California Supreme Court: Non-compete clauses are not enforceable

The California State Supreme Court has ruled that non-compete clauses in employment contracts are not enforceable in California. I'm reminded of the study from the Duke Center for the Public Domain that concluded that the reason that the tech corridor on Route 128 near Boston had grown so much more slowly than Silicon Valley was that Massachusetts has enforceable non-competes, while California does not. The researcher concluded that in California, the best talent moved to the best companies, while on Route 128, crummy companies could lock up great people for years at a time through non-compete agreements.

Note that none of this invalidates confidentiality agreements -- you're still not allowed to disclose secrets -- but you're allowed to work for whomever will hire you, without the cold dead hand of your last boss tugging on your belt.

Californians have the right to move from one company to another or start their own business and can't be prohibited by their employer from working for a competitor in their next job, the state Supreme Court ruled Thursday.

In a unanimous decision, the justices said state law since 1872 has forbidden what are called noncompete clauses that restrict management employees' options after they leave a company.

State Supreme Court rejects noncompete clauses (via /.)


  1. I just finished wrapping up with a former employee in a situation identical to this. The non-compete is non enforceable (and has been for years in CA) but the confidentiality agreement still stands, and is remains enforceable.

    In the EU they have it right, at least from the employees standpoint. If a company wants you not to compete, fine, they have to pay you not to work. So if you have a 2 year non-compete, you receive 24 months pay, plus often a penalty clause. Obviously these are rarely enforced by employers.

  2. Sweet! I got locked in by a non-compete clause in Pennsylvania and lived in fear that by irrational ex-boss was going to pop up on day and sue my ass for working for another tech company out of spite.

    Now I live in California, and am FREE of those shackles! SUCK IT former employer.

  3. I haven’t read the decision (I’m at the slow end of a slow link this week), so I am not sure just how broad this decision was.

    I’ve never had a employer offer me a contract that said I simply couldn’t work in my field at all; however, I’ve seen people who’ve been offered compensation to delay. During the dot bomb, in particular, people being laid off, and given (say) 4 months salary in exchange for not working for a competitor for a year or two. Does this decision affect those, and if so, how? Anyone know?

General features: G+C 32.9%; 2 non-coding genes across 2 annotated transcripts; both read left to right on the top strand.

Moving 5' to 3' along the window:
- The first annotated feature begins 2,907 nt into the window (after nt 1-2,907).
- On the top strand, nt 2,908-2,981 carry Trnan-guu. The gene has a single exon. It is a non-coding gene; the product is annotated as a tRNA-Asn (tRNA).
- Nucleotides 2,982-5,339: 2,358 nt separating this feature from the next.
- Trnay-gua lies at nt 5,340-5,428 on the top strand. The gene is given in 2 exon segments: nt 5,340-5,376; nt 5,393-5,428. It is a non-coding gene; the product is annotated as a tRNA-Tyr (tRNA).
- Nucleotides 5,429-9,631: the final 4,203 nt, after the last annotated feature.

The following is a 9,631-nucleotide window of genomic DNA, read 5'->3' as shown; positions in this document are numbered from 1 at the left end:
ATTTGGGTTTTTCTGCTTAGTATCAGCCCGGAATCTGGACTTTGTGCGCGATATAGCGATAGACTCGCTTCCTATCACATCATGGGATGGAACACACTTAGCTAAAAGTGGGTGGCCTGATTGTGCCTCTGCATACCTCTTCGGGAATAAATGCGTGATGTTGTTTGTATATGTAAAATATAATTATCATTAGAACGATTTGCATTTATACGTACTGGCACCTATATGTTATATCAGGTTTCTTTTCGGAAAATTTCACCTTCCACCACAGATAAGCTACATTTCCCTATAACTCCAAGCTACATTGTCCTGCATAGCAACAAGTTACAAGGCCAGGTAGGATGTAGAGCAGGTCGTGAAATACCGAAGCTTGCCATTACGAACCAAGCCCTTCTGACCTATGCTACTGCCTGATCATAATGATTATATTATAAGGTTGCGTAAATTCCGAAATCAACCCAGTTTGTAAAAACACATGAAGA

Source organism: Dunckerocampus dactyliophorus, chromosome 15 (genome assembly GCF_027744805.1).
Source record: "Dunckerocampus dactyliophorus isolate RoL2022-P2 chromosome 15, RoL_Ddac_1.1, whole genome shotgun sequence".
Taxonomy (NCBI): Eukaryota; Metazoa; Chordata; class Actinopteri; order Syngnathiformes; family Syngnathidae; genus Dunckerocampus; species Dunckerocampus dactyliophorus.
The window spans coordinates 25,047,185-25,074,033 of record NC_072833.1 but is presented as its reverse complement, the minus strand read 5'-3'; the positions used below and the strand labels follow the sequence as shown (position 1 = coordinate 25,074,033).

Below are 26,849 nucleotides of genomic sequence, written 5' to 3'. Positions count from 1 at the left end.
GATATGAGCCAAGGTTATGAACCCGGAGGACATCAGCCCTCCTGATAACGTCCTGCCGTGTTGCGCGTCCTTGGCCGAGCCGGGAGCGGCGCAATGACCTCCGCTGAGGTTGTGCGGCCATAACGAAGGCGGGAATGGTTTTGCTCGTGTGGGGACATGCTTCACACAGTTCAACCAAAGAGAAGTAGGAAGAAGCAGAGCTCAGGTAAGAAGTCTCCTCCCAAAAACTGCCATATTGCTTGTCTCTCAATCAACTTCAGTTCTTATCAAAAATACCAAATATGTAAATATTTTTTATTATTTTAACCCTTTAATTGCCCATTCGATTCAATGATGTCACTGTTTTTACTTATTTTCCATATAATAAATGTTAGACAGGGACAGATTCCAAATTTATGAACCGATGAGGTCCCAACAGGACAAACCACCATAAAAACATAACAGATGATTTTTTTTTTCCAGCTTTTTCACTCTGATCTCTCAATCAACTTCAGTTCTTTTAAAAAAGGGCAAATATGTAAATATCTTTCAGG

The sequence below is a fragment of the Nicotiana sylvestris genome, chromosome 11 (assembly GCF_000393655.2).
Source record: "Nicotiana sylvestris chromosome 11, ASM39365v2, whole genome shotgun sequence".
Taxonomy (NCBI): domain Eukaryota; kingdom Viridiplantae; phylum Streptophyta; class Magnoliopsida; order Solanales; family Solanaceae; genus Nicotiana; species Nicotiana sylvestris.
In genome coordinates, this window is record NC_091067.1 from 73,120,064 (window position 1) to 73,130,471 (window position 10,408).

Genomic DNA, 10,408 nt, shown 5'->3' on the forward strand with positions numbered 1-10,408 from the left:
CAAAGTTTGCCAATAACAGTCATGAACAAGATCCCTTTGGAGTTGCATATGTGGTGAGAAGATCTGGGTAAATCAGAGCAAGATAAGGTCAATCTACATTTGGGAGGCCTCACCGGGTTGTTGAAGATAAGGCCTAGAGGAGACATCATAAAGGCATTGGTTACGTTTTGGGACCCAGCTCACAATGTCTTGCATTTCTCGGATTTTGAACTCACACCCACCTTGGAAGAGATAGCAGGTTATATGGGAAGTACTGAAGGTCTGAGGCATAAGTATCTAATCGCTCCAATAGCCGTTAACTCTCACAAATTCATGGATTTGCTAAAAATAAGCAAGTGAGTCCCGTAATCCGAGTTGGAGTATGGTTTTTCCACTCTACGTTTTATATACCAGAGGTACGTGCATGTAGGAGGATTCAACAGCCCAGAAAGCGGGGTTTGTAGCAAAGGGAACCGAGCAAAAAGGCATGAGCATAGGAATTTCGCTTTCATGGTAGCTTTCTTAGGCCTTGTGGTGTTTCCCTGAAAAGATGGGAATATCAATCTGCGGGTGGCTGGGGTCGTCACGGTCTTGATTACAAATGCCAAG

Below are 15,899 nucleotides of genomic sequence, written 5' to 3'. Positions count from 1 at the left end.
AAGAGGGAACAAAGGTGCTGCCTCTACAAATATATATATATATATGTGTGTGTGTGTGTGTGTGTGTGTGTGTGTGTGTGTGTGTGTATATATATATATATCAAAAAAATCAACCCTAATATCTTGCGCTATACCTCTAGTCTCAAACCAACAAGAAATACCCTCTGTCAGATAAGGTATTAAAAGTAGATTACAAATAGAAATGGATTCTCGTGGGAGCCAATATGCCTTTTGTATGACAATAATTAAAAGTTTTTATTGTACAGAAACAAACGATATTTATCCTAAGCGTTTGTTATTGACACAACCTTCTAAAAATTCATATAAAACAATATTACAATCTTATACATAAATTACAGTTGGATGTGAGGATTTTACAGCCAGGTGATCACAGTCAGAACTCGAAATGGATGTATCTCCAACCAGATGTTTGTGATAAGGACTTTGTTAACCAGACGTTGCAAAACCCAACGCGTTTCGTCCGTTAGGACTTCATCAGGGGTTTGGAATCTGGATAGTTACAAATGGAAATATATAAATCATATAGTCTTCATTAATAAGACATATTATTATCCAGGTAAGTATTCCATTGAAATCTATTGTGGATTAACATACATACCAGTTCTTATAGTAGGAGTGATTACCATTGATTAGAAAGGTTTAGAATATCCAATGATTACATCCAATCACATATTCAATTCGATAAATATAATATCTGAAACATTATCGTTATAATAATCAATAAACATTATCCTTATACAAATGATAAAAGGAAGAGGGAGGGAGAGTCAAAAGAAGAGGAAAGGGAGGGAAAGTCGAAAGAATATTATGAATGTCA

4. I never signed a non-compete with my former employer but after almost 11 years, when I left to start my own business, they sued me on circumstantial evidence (out of context emails) and fabricated accusations. 10 months later I was still in court fighting this attack and spending a lot of my time and money. Net effect: a non-compete. In the end, I “won” and they had to go away. But just because a non-compete can’t be enforced, don’t think you can’t be kept from your desired work.

  5. This is really sweet news, because after 5 years of working for a selfish bonehead, I decided to start my own company modeled after his (product line that is)… but with way better engineering and customer service. I wasn’t really worried because I spoke with two different lawyers before I started, but at least now it’s more of a validation to read this.

    I really believe that if you think you can do it better, that no one should be able to tell you otherwise in a non-compete… I mean, what’s the point of the virtue of capitalistic creative destruction if you can’t move ahead with a better product?

    YAY for me and others out there who believe in the principle of “better”.

  6. Must have been some study, since Massachusetts has never had enforceable non-competes, and California has apparently had them until now.